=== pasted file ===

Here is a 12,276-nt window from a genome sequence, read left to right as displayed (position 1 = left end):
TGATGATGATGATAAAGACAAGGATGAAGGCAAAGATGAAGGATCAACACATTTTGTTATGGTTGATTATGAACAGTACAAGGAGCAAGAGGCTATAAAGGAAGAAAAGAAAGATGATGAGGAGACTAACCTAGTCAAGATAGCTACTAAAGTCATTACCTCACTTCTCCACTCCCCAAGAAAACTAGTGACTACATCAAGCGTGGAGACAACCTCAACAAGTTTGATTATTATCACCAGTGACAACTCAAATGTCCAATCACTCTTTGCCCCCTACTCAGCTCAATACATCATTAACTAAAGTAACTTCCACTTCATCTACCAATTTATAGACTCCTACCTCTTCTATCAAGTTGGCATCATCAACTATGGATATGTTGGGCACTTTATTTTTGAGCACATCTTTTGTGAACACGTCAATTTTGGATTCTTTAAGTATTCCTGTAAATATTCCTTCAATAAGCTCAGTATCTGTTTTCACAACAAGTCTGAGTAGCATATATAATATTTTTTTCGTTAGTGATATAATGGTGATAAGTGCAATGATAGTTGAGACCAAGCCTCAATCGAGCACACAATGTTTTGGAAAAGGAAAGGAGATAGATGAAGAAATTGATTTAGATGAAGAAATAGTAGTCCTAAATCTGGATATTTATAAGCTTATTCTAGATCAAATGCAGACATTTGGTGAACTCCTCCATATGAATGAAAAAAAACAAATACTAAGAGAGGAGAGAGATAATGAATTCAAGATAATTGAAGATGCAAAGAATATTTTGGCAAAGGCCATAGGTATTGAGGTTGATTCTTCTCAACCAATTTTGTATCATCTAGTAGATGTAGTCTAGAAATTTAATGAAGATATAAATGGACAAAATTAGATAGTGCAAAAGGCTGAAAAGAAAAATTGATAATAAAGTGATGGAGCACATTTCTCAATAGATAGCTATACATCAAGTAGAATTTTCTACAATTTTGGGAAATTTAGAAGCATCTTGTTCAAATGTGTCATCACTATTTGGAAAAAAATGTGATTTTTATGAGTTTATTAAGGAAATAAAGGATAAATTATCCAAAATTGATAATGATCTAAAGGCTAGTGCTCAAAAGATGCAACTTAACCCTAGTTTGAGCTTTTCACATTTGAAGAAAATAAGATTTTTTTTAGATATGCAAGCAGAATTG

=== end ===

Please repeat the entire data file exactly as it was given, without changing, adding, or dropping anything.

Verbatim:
Here is a 12,276-nt window from a genome sequence, read left to right as displayed (position 1 = left end):
TGATGATGATGATAAAGACAAGGATGAAGGCAAAGATGAAGGATCAACACATTTTGTTATGGTTGATTATGAACAGTACAAGGAGCAAGAGGCTATAAAGGAAGAAAAGAAAGATGATGAGGAGACTAACCTAGTCAAGATAGCTACTAAAGTCATTACCTCACTTCTCCACTCCCCAAGAAAACTAGTGACTACATCAAGCGTGGAGACAACCTCAACAAGTTTGATTATTATCACCAGTGACAACTCAAATGTCCAATCACTCTTTGCCCCCTACTCAGCTCAATACATCATTAACTAAAGTAACTTCCACTTCATCTACCAATTTATAGACTCCTACCTCTTCTATCAAGTTGGCATCATCAACTATGGATATGTTGGGCACTTTATTTTTGAGCACATCTTTTGTGAACACGTCAATTTTGGATTCTTTAAGTATTCCTGTAAATATTCCTTCAATAAGCTCAGTATCTGTTTTCACAACAAGTCTGAGTAGCATATATAATATTTTTTTCGTTAGTGATATAATGGTGATAAGTGCAATGATAGTTGAGACCAAGCCTCAATCGAGCACACAATGTTTTGGAAAAGGAAAGGAGATAGATGAAGAAATTGATTTAGATGAAGAAATAGTAGTCCTAAATCTGGATATTTATAAGCTTATTCTAGATCAAATGCAGACATTTGGTGAACTCCTCCATATGAATGAAAAAAAACAAATACTAAGAGAGGAGAGAGATAATGAATTCAAGATAATTGAAGATGCAAAGAATATTTTGGCAAAGGCCATAGGTATTGAGGTTGATTCTTCTCAACCAATTTTGTATCATCTAGTAGATGTAGTCTAGAAATTTAATGAAGATATAAATGGACAAAATTAGATAGTGCAAAAGGCTGAAAAGAAAAATTGATAATAAAGTGATGGAGCACATTTCTCAATAGATAGCTATACATCAAGTAGAATTTTCTACAATTTTGGGAAATTTAGAAGCATCTTGTTCAAATGTGTCATCACTATTTGGAAAAAAATGTGATTTTTATGAGTTTATTAAGGAAATAAAGGATAAATTATCCAAAATTGATAATGATCTAAAGGCTAGTGCTCAAAAGATGCAACTTAACCCTAGTTTGAGCTTTTCACATTTGAAGAAAATAAGATTTTTTTTAGATATGCAAGCAGAATTG